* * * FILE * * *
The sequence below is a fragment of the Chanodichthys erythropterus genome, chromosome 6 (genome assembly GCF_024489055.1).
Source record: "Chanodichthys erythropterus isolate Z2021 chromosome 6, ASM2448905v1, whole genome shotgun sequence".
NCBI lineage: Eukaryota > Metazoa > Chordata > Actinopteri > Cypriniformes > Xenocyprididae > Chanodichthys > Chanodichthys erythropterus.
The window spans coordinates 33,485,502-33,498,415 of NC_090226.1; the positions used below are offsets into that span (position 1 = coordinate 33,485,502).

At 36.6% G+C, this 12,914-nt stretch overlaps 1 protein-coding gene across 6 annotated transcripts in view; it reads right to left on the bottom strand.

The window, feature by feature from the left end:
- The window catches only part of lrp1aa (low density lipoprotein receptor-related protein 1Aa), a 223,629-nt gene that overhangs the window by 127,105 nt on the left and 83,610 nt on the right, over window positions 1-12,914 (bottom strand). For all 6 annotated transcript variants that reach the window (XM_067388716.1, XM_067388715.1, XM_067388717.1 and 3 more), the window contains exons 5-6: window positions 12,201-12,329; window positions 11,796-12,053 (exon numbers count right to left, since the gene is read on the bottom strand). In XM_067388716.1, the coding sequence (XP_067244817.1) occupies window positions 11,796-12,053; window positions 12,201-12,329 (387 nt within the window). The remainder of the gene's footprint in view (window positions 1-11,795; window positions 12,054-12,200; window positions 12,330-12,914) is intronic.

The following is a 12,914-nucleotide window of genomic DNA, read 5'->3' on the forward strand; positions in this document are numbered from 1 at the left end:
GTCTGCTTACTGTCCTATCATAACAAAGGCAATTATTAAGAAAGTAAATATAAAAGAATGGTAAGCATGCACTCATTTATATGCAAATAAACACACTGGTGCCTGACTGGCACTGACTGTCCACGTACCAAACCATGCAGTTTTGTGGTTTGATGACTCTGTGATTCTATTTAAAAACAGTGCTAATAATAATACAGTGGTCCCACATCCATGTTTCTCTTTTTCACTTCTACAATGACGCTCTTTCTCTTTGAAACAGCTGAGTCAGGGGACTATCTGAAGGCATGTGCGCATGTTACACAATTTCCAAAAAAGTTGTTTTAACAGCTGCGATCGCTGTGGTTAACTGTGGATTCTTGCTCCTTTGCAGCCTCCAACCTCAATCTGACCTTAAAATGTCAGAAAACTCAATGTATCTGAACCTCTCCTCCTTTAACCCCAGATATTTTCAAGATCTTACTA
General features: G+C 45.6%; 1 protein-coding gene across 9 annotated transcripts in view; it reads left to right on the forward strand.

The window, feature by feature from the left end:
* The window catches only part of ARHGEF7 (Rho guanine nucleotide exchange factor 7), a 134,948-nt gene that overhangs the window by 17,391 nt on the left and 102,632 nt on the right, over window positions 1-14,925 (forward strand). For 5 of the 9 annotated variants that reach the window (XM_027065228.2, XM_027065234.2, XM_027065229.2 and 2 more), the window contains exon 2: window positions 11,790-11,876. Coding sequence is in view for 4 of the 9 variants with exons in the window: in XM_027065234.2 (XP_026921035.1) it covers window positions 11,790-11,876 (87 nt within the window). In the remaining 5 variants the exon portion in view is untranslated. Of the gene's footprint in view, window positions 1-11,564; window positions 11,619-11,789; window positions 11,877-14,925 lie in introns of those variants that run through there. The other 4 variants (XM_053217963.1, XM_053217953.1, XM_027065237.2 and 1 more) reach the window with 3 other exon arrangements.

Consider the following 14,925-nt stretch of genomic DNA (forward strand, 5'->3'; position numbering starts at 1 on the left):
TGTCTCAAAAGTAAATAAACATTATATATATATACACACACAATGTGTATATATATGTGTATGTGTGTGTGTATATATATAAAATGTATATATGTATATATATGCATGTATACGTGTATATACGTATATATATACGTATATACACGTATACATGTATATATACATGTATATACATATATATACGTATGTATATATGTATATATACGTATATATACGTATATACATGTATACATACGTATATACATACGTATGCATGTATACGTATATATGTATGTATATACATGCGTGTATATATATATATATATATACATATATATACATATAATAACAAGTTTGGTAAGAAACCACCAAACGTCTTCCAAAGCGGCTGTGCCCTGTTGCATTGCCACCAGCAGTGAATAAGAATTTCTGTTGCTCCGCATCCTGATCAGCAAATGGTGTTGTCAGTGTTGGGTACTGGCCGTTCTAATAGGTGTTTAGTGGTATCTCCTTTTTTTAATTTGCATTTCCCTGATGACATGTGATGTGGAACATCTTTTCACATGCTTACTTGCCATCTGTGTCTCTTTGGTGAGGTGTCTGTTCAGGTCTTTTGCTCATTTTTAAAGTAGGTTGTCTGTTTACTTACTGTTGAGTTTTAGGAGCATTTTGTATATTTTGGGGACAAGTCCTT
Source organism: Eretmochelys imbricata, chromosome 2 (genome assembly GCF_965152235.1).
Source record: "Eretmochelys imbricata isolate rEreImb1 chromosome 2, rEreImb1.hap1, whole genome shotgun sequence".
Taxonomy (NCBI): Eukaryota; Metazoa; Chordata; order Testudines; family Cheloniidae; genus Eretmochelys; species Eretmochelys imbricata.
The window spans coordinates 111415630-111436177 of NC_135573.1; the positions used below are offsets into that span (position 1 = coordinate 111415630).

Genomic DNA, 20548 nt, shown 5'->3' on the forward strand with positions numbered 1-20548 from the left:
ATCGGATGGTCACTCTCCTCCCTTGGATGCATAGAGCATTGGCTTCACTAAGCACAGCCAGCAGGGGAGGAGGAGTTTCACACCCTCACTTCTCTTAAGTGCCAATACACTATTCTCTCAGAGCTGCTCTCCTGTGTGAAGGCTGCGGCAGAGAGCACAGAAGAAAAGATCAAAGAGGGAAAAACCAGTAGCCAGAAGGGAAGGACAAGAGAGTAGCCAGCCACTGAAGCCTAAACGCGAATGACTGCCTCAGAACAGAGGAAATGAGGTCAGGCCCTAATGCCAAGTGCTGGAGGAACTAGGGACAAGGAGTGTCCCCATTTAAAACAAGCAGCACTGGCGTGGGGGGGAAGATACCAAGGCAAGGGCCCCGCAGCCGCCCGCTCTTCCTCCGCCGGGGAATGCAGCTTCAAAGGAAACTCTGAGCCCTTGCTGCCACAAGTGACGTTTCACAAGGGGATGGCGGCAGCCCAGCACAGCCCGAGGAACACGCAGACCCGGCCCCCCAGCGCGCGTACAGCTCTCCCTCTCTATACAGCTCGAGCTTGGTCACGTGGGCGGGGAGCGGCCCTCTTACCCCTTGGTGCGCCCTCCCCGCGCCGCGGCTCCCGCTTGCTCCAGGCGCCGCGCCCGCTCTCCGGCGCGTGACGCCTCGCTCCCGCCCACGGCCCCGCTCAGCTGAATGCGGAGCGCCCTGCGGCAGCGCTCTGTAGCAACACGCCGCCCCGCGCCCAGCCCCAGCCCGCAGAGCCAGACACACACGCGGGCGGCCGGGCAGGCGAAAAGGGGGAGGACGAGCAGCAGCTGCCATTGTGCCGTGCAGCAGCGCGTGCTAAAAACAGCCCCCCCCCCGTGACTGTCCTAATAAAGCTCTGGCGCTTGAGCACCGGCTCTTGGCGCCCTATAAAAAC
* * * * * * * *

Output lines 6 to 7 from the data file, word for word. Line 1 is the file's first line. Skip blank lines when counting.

The window, feature by feature from the left end:
- The window catches only part of lrp1aa (low density lipoprotein receptor-related protein 1Aa), a 223,629-nt gene that overhangs the window by 127,105 nt on the left and 83,610 nt on the right, over window positions 1-12,914 (bottom strand). For all 6 annotated transcript variants that reach the window (XM_067388716.1, XM_067388715.1, XM_067388717.1 and 3 more), the window contains exons 5-6: window positions 12,201-12,329; window positions 11,796-12,053 (exon numbers count right to left, since the gene is read on the bottom strand). In XM_067388716.1, the coding sequence (XP_067244817.1) occupies window positions 11,796-12,053; window positions 12,201-12,329 (387 nt within the window). The remainder of the gene's footprint in view (window positions 1-11,795; window positions 12,054-12,200; window positions 12,330-12,914) is intronic.